He began as a trainee at the medium-sized firm of Turquands Barton Mayhew, carrying out audits for the likes of Bowater and Ladbroke. It was tough, working during the day and training for exams at night. First time round, he failed, but he passed them at the second attempt.

Sir Mike Rake: Aged 18, I was depressed by the state of the British economy. Photo: Julian Dodd

By the time he qualified in 1971, 'the economy was in even worse shape. It was the period of the Edward Heath government, so I went abroad, to Brussels.' He chortles: 'I stayed abroad until 1989.'

He moved around. First, he looked after Europe for Turquands and then he was poached by the bigger Peat Marwick Mitchell - now KPMG - to run its Belgian and Luxembourg auditing teams. He was also covering West Africa, travelling regularly to Burundi, Rwanda and Zaire, which he loved.

His wife and four young sons lived overseas with him. Then, in 1986, Rake remarried, to Caroline, acquired five stepchildren and headed to Dubai. 'Funnily enough, it's like where we are now. It was in the middle of a banking crisis. Some of the banks were in the Middle East and China, and they had problems, same as those caught up in the crisis today.'

From Dubai he took in the Gulf and east to Yemen and Pakistan, and west to Saudi Arabia. 'I did lots of travelling; it was a critical part of my life. I had a fascination with the Middle East, still do. I'm riveted by the life and the culture. I'm frustrated that so much of it is misunderstood. We don't understand; don't appreciate the tribal differences and their religion. We don't appreciate the differences between Sunni and Shia, for example.'

Rake headed KPMG's Middle East practice, and then became senior UK partner, then chairman of the entire international firm.

When he quit in 2007, aged 60, he moved seamlessly to chairing BT.

'I thought I wouldn't get it,' he says of the BT post. 'Much to my shock and horror they called and said: "We want you." They said they were announcing my chairmanship that day. I was in Hong Kong; I hadn't even announced I was leaving KPMG and hadn't decided whether to accept BT.'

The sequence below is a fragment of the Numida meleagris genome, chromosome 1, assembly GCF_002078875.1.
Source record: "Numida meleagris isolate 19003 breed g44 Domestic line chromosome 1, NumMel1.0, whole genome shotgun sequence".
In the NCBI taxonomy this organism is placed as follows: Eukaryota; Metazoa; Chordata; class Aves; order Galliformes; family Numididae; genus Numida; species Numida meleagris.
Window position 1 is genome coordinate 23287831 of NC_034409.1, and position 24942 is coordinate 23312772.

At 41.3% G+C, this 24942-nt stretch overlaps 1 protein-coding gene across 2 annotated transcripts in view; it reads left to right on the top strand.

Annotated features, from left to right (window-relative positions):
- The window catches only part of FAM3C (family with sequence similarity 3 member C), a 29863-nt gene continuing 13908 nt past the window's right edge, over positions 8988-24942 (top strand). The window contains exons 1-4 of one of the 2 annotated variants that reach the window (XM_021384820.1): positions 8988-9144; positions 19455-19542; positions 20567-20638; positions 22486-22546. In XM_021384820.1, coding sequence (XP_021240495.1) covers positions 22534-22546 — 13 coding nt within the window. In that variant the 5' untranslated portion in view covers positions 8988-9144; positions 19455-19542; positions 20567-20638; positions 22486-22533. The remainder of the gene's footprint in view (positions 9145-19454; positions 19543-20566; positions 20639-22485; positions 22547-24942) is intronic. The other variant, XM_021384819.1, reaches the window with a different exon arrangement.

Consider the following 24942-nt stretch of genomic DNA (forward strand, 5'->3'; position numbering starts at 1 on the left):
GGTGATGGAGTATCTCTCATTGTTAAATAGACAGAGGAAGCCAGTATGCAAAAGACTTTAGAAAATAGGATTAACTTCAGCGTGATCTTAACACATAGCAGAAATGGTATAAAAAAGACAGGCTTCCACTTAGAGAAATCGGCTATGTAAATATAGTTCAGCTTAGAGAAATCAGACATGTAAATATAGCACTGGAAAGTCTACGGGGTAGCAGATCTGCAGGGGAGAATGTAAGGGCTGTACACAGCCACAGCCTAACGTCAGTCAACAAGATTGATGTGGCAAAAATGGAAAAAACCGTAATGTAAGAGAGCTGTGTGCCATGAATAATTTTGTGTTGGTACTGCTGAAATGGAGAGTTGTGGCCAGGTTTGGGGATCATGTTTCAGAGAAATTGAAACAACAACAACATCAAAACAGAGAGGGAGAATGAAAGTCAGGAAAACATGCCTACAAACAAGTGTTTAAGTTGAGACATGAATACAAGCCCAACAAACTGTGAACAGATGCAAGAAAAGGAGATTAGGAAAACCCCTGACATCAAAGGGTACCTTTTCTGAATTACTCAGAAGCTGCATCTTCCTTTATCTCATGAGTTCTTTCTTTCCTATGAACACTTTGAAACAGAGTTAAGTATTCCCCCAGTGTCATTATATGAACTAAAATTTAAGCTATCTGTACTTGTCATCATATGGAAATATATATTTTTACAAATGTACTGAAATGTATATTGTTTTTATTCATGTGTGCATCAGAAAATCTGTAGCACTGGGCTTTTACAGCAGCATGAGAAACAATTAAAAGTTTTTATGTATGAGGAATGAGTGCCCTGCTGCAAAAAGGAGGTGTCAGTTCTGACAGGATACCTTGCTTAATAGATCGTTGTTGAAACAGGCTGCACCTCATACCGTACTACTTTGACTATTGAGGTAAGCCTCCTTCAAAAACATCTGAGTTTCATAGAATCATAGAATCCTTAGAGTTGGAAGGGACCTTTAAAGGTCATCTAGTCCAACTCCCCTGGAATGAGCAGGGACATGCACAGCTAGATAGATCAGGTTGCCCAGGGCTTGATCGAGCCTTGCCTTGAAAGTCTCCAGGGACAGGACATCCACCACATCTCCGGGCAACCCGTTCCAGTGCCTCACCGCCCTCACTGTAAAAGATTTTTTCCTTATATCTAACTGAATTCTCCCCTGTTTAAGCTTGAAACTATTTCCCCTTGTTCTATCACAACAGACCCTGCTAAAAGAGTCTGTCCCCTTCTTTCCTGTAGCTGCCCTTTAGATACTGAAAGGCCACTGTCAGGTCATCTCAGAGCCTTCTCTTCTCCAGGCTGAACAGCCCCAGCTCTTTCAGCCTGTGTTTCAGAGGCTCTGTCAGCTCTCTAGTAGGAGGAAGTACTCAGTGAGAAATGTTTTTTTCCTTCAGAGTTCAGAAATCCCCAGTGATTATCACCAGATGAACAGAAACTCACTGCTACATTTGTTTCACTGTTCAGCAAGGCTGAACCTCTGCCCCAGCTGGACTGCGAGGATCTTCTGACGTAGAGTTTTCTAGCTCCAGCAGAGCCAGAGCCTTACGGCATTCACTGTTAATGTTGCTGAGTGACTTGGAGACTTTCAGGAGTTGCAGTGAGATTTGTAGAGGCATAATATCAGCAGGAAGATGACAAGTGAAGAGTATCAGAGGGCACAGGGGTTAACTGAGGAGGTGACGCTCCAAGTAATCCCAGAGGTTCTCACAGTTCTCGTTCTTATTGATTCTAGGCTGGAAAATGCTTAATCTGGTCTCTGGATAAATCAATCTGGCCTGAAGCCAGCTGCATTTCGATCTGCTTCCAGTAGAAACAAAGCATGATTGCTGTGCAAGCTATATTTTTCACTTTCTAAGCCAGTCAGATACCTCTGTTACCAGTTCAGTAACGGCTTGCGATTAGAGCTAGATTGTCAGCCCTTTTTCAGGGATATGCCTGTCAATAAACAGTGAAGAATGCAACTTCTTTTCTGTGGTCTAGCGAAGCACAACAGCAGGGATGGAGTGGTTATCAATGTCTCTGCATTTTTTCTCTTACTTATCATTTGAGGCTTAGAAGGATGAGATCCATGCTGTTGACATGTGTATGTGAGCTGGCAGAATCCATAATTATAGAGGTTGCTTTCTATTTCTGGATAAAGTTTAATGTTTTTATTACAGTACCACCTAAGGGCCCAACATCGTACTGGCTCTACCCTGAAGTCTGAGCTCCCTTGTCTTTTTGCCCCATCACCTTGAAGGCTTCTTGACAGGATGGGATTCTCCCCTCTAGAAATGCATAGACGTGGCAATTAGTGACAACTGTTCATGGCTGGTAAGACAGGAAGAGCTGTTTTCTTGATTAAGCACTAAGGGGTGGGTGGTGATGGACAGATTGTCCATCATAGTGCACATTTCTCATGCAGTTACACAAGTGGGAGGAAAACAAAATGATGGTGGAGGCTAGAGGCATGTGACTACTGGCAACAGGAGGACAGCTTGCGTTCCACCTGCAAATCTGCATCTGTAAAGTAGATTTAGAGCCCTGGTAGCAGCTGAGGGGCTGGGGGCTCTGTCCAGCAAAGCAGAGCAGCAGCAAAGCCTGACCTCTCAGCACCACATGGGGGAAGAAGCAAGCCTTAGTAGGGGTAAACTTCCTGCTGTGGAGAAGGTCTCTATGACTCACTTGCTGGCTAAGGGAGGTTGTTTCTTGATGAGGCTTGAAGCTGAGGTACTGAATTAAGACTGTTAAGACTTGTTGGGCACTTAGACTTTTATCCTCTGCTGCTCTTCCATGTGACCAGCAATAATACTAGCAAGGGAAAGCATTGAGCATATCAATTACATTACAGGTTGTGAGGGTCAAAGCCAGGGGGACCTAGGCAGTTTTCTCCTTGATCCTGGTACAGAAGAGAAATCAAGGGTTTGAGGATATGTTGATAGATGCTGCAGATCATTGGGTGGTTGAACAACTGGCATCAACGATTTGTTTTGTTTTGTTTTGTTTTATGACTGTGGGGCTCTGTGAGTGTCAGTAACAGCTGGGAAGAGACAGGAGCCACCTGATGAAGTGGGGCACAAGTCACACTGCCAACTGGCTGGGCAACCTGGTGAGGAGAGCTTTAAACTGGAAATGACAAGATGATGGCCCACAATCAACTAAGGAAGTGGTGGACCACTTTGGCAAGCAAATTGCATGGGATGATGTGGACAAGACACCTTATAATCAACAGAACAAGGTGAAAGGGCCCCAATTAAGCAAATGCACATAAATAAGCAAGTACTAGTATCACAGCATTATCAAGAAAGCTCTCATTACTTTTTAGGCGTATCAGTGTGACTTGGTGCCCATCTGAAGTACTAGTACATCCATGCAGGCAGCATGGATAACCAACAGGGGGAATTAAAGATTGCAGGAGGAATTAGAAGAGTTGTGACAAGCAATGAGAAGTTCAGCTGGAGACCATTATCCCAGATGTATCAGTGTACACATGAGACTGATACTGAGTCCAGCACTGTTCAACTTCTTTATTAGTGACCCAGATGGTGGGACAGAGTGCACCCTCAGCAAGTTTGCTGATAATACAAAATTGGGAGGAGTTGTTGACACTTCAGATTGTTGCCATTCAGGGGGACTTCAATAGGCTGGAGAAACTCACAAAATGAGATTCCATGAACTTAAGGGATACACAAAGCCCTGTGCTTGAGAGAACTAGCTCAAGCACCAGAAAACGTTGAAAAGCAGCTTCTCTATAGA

He freely admits to knowing 'nothing about telecoms or about BT when I became chairman. But I did know about providing professional services.'

What he found was a company in poor shape. BT made two quarterly losses in 2008, had large debts and was eating into reserves. It was making acquisitions but they had not been integrated properly.

'You walk into a business and it hits you what you have to do. In BT's case, it was to move very quickly, and this was in the most competitive, most regulated market in the world.'

BT was a company, says Rake, that was seeing 97% of its business disappear, from fixed landlines to mobile. It was stuck with a massive infrastructure, all for fixed technology. 'It created a huge stress.'

Under CEO Ian Livingston, it was much improved. 'He did a fantastic job,' says Rake. 'He got on top of costs. He turned it around. Now we're doing well for our shareholders, doing better than our competitors.'

Troubles remain. BT is a company that's burdened by its legacy and up against fleeter footed, newer rivals. I ask him about the TV football deal. Isn't that a desperate, defensive move?

He purses his lips, and then shakes his head firmly. It's not a question he likes, but neither is it one he shirks from. 'No. What we did with the Olympics last year (BT was a sponsor) was part of an extremely well-thought-through strategy. Football was a follow-on to that. We took the view that Sky can use our infrastructure but it won't sell us content at wholesale prices. Therefore, we thought we had to do it ourselves and put our money where our mouth is.'

As well as winning the football rights, BT has had 'the fastest roll-out of fibre-optic cable anywhere in the world. We will have installed super-fast broadband across most of the UK by 2016,' says its chairman proudly. (The roll-out - a hugely expensive state-subsidised exercise - has not been fast enough for many, especially in rural areas.)

'Our team has done very well. We're managing it, we're creating competition. Sky has been a fantastically successful company, but we believe the playing field has not been level, and now we're going to level it.'

There's a grin on his face. He clearly loves the battle. Also, the concept of a level playing field for all is something he holds dear - it's a phrase he uses repeatedly in the context of the CBI and British business being competitive.

As well as chairing BT he had the same role at easyJet. It was a famously combative episode, for Rake and for Sir Stelios Haji-Ioannou, the budget airline's colourful founder and major shareholder.